What do you think? Got a view on Malcolm McLaren and punk – leave a comment below – its easy and I reply to all of them!

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Justin

Mail me: justin@basini.com
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….and stretch: How far will O2 be able to stretch it’s brand?

Last week Ronan Dunne the thrusting CEO of O2 UK proclaimed a bold vision to create a lifestyle superbrand selling financial products, health and education as well as just plain old mobile phones.
I love a good vision, even more than the next man, but it’s always an idea to keep one’s weather eye alert when a CEO makes these sort of proclamations.
Stretching a brand convincingly and with commercial success is a real challenge. Many attempt it but few succeed. Those that pull it off usually have a powerful structural source of competitive advantage that they can use to ensure that the stretching delivers value to the customer. Rarely is this competitive advantage the brand.
Tesco have a retail distribution network that ensures that customers get a significant convenience benefit from the co-location of goods and services. Add their now legendary scale and they can provide aggressive pricing. The Tesco brand helps because it promises the customer these benefits but, to be clear, it isn’t the reason why the customer buys from them. 
Apple have created technology platforms that have allowed them to develop lucrative content delivery businesses in addition to the hardware sales. These revenue streams are based on providing access, integration and ease of use benefits to their customers. Their brand surely helps but for most of us the reason we use iTunes is because it’s easy rather than Apple.
Virgin is somewhat the exception that proves the rule. The Virgin brand has stretched across multiple products and services with the brand promise of something different, younger and more entertaining. Oh and Richard Branson to carry it through. These benefits create stretches that work for them in the service space where the customer gets a better experience: Virgin Atlantic, VirginMedia, to a certain extent VirginMobile, and even (when they work) VirginTrains. Many of Virgin’s stretches haven’t worked; VirginVie, VirginBride, VirginWine, VirginBooks are much less convincing.
Stretching too far has even taken the scalps of some of the best management companies in the world. Anyone remember Saatchi’s red balls falling onto shopping baskets that heralded Procter & Gamble’s stretch of Olay into Cosmetics? That lasted only a few years and made no money.
So where does that leave the Mr. Dunne’s superbrand vision? Well I think O2 are still searching for their stretchable competitive advantage. The best they’ve come up with so far is “the mobile phone is the remote control for your life”. What this means is a bit of a mystery to me apart from a dangerous throw back to one of the worst movies of 2006 – Adam Sandler’s Click (no -don’t see it).
Maybe they mean that the mobile phone is a portal to other aspects of your life. Well that maybe true but that doesn’t provide a compelling reason to buy home insurance from my mobile phone provider.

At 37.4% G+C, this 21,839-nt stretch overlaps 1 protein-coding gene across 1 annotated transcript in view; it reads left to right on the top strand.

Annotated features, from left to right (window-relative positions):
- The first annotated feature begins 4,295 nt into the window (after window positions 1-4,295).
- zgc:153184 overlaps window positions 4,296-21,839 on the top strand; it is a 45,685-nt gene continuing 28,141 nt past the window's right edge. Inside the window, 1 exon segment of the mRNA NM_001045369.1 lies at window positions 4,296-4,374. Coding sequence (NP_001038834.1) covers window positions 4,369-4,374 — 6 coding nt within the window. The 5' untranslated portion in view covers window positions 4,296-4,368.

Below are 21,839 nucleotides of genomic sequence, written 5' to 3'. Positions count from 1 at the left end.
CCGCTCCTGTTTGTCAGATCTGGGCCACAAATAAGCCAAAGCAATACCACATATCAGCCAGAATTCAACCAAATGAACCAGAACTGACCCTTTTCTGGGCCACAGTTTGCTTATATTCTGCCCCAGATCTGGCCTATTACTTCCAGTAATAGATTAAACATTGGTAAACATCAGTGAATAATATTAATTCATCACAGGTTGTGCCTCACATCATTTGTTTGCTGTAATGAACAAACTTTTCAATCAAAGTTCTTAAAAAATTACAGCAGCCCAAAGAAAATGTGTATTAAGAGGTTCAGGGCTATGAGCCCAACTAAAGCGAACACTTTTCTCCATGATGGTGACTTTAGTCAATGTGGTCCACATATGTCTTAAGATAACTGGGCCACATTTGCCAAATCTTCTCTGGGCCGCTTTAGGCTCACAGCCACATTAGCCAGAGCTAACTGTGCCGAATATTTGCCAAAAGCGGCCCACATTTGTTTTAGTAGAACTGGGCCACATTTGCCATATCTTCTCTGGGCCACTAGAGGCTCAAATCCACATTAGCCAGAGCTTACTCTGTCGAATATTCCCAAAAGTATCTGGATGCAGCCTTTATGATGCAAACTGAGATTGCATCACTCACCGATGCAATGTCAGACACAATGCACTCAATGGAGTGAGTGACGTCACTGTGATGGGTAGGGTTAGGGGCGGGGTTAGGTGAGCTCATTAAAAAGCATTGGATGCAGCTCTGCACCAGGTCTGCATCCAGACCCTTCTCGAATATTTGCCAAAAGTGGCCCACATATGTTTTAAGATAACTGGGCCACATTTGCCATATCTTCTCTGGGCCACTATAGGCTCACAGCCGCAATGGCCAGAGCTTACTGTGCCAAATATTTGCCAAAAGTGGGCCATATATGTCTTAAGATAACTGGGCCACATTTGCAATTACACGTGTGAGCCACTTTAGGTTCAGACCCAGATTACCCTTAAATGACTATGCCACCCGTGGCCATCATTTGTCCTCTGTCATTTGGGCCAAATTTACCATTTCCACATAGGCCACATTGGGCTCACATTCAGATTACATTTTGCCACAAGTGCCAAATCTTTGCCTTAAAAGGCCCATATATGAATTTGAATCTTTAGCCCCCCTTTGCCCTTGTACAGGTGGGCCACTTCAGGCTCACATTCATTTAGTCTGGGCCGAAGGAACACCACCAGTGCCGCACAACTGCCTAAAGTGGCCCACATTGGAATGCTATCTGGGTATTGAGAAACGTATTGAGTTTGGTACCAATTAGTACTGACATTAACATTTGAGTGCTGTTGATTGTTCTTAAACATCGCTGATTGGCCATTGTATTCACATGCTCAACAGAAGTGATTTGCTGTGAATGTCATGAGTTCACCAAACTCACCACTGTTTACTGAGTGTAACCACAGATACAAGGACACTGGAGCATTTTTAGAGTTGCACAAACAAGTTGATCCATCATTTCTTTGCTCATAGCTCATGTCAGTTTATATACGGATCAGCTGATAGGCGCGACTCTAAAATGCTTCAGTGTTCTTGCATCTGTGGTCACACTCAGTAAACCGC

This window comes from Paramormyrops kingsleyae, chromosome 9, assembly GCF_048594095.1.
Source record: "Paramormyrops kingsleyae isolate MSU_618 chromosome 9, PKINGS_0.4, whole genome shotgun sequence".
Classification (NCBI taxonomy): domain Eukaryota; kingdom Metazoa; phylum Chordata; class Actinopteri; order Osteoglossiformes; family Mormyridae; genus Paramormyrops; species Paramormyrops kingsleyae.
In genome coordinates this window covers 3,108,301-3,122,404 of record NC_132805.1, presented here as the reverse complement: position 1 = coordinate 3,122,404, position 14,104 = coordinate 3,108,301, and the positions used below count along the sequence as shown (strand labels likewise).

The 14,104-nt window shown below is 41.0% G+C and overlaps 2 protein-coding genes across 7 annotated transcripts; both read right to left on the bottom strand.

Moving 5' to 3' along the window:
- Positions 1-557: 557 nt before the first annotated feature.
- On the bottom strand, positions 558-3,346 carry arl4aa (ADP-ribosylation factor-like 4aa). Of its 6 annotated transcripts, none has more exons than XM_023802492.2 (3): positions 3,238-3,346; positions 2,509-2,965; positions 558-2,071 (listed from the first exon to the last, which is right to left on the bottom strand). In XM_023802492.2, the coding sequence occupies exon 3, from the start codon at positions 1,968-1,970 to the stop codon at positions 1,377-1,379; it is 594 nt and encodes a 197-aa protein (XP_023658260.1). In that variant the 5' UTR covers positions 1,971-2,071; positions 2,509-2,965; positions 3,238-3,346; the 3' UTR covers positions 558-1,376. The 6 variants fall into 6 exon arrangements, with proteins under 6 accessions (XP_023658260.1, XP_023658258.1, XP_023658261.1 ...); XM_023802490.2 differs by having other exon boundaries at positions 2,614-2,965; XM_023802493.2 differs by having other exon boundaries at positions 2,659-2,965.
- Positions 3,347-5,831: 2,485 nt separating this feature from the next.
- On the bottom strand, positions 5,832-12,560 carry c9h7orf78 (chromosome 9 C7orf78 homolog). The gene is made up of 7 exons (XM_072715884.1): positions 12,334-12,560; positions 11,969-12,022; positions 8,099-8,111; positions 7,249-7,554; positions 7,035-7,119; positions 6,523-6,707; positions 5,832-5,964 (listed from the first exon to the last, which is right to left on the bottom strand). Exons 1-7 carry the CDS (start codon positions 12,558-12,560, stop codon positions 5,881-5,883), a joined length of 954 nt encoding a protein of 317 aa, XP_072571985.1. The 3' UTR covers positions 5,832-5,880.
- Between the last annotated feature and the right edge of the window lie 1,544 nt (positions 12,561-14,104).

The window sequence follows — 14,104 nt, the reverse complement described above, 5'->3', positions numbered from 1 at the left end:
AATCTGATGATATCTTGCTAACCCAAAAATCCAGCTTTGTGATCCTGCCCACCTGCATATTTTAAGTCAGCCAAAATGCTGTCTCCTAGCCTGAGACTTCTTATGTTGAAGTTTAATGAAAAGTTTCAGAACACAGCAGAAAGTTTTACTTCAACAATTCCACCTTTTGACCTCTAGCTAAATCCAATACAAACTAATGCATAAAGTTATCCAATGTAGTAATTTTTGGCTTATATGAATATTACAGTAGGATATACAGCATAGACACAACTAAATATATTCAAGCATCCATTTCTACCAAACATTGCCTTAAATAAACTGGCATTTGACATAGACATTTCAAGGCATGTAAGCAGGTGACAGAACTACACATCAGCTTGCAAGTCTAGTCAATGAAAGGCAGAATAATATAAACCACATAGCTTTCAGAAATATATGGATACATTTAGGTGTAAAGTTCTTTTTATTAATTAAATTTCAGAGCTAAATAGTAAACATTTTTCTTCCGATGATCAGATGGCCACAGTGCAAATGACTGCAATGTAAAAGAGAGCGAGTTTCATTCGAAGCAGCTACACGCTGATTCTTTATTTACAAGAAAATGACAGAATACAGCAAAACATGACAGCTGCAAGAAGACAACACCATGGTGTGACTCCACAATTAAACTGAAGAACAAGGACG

Given it’s sounding all a bit unconvincing so far Mr. Dunne then tries to persuade us that O2 is (or will be) a trusted brand; that in a world of low-trust brands this will have us flocking to buy health and education from O2. This is dangerous territory – a word to the wise – anyone, CEO or not, who tells you “trust me it will be alright” is almost always, car-salesman-like, clutching at straws. Trust is built within a specific context of delivery and doesn’t easily transfer to other non-similar product categories.
However on the plus side the move to introduce member rewards such as free concert tickets at the O2 arena starts the notion of O2 being a “members club” which enables the stretching idea. The significant £5m investment O2 is making into social innovation in local communities through the “Think Big” campaign is also laudable and has the potential to add another dimension to the brand.
But are these advantages enough? I doubt it unless O2 can go back to the basics and clarify for their customers what real, tangible benefit O2 can consistently deliver as it moves from phones to finance to education.
Do you want O2 to stretch its brand? What risks and opportunities do you think they should take?

What do you think? Please comment below. 

Justin

Mail me: justin@basini.com
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THE PIZZA OF INNOVATION

I'm a huge fan of Pizza Express (for those non UK readers Pizza Express was the first sit down pizza restaurant chain in the UK established in the 60s). Both my sons were born soon after Pizza Express visits!

And despite now having a growing family we still love Pizza Express because over the past few years they have stepped up their innovation and much of it is based on really good insight into their customers.

After a recent visit a few lessons struck me on what pizzas reveal about customer led innovation:

1. Understand the desired experience not just the product attributes. My wife and I still like to spend an hour or so in a restaurant having a simple dinner. That hasn't changed now we have three kids. We've learnt, as many parents before us have, that the art to keeping that hour pain-free is keeping the kids occupied. Increasingly kid-friendly restaurants dole out the crayons and paper but Pizza Express have taken it to another level. They have tailored their kids menu to be multiple small courses over the space of an hour. So you quickly get garlic bread or dough balls for the kids to munch, then comes a small pizza, then an ice cream, then a really cute idea – the Bambicino – which is a frothy cappucino style milk. This means whilst we eat a starter and pizza the kids meal is paced to keep them occupied. Pizza Express have understood what I want and, more importantly, what my kids want so that we all get a good experience.

2. A well tried foundation is the best starting place for new ideas. Why is the pizza such an enduring food? Because it is a solid foundation from which to add and adapt. This is true for much innovation (and indeed solid incrementalism) – start with a good process or product, understand what is great with it, and then improve. A strong foundation also allows you to engage the customer through customisation…